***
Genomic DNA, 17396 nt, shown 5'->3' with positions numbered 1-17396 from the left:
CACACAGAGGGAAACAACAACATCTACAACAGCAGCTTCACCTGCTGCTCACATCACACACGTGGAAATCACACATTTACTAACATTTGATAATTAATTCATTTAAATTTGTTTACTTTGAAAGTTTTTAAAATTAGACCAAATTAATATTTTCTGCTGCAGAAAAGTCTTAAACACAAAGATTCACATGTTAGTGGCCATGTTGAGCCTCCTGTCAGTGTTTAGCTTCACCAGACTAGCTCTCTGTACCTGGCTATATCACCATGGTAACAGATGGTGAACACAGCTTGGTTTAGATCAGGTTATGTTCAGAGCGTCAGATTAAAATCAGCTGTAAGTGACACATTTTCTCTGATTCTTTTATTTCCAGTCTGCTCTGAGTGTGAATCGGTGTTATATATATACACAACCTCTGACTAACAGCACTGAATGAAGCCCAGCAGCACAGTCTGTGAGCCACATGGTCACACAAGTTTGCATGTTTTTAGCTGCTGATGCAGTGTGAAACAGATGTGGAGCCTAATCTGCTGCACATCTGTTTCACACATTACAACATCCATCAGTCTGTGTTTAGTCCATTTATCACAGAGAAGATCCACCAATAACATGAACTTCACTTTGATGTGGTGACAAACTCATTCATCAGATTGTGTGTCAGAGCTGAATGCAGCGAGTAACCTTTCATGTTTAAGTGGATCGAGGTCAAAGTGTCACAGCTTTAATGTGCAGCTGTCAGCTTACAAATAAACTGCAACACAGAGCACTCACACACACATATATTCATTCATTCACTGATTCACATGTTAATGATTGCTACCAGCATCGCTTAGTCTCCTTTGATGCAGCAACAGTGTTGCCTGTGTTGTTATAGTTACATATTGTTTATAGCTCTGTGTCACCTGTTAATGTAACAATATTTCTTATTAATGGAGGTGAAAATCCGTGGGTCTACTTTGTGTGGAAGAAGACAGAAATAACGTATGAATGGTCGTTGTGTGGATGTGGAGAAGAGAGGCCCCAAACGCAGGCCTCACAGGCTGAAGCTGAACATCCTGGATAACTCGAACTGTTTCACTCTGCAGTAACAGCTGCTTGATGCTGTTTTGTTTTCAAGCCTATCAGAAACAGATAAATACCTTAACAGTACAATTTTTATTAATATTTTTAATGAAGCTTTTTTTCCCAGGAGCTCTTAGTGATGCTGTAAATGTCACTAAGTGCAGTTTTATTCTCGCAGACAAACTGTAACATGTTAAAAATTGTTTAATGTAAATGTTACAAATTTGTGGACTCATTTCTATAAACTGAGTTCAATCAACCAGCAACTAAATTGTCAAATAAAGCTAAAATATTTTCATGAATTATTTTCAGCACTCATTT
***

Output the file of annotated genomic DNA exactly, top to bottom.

Genomic DNA, 17396 nt, shown 5'->3' with positions numbered 1-17396 from the left:
CACACAGAGGGAAACAACAACATCTACAACAGCAGCTTCACCTGCTGCTCACATCACACACGTGGAAATCACACATTTACTAACATTTGATAATTAATTCATTTAAATTTGTTTACTTTGAAAGTTTTTAAAATTAGACCAAATTAATATTTTCTGCTGCAGAAAAGTCTTAAACACAAAGATTCACATGTTAGTGGCCATGTTGAGCCTCCTGTCAGTGTTTAGCTTCACCAGACTAGCTCTCTGTACCTGGCTATATCACCATGGTAACAGATGGTGAACACAGCTTGGTTTAGATCAGGTTATGTTCAGAGCGTCAGATTAAAATCAGCTGTAAGTGACACATTTTCTCTGATTCTTTTATTTCCAGTCTGCTCTGAGTGTGAATCGGTGTTATATATATACACAACCTCTGACTAACAGCACTGAATGAAGCCCAGCAGCACAGTCTGTGAGCCACATGGTCACACAAGTTTGCATGTTTTTAGCTGCTGATGCAGTGTGAAACAGATGTGGAGCCTAATCTGCTGCACATCTGTTTCACACATTACAACATCCATCAGTCTGTGTTTAGTCCATTTATCACAGAGAAGATCCACCAATAACATGAACTTCACTTTGATGTGGTGACAAACTCATTCATCAGATTGTGTGTCAGAGCTGAATGCAGCGAGTAACCTTTCATGTTTAAGTGGATCGAGGTCAAAGTGTCACAGCTTTAATGTGCAGCTGTCAGCTTACAAATAAACTGCAACACAGAGCACTCACACACACATATATTCATTCATTCACTGATTCACATGTTAATGATTGCTACCAGCATCGCTTAGTCTCCTTTGATGCAGCAACAGTGTTGCCTGTGTTGTTATAGTTACATATTGTTTATAGCTCTGTGTCACCTGTTAATGTAACAATATTTCTTATTAATGGAGGTGAAAATCCGTGGGTCTACTTTGTGTGGAAGAAGACAGAAATAACGTATGAATGGTCGTTGTGTGGATGTGGAGAAGAGAGGCCCCAAACGCAGGCCTCACAGGCTGAAGCTGAACATCCTGGATAACTCGAACTGTTTCACTCTGCAGTAACAGCTGCTTGATGCTGTTTTGTTTTCAAGCCTATCAGAAACAGATAAATACCTTAACAGTACAATTTTTATTAATATTTTTAATGAAGCTTTTTTTCCCAGGAGCTCTTAGTGATGCTGTAAATGTCACTAAGTGCAGTTTTATTCTCGCAGACAAACTGTAACATGTTAAAAATTGTTTAATGTAAATGTTACAAATTTGTGGACTCATTTCTATAAACTGAGTTCAATCAACCAGCAACTAAATTGTCAAATAAAGCTAAAATATTTTCATGAATTATTTTCAGCACTCATTT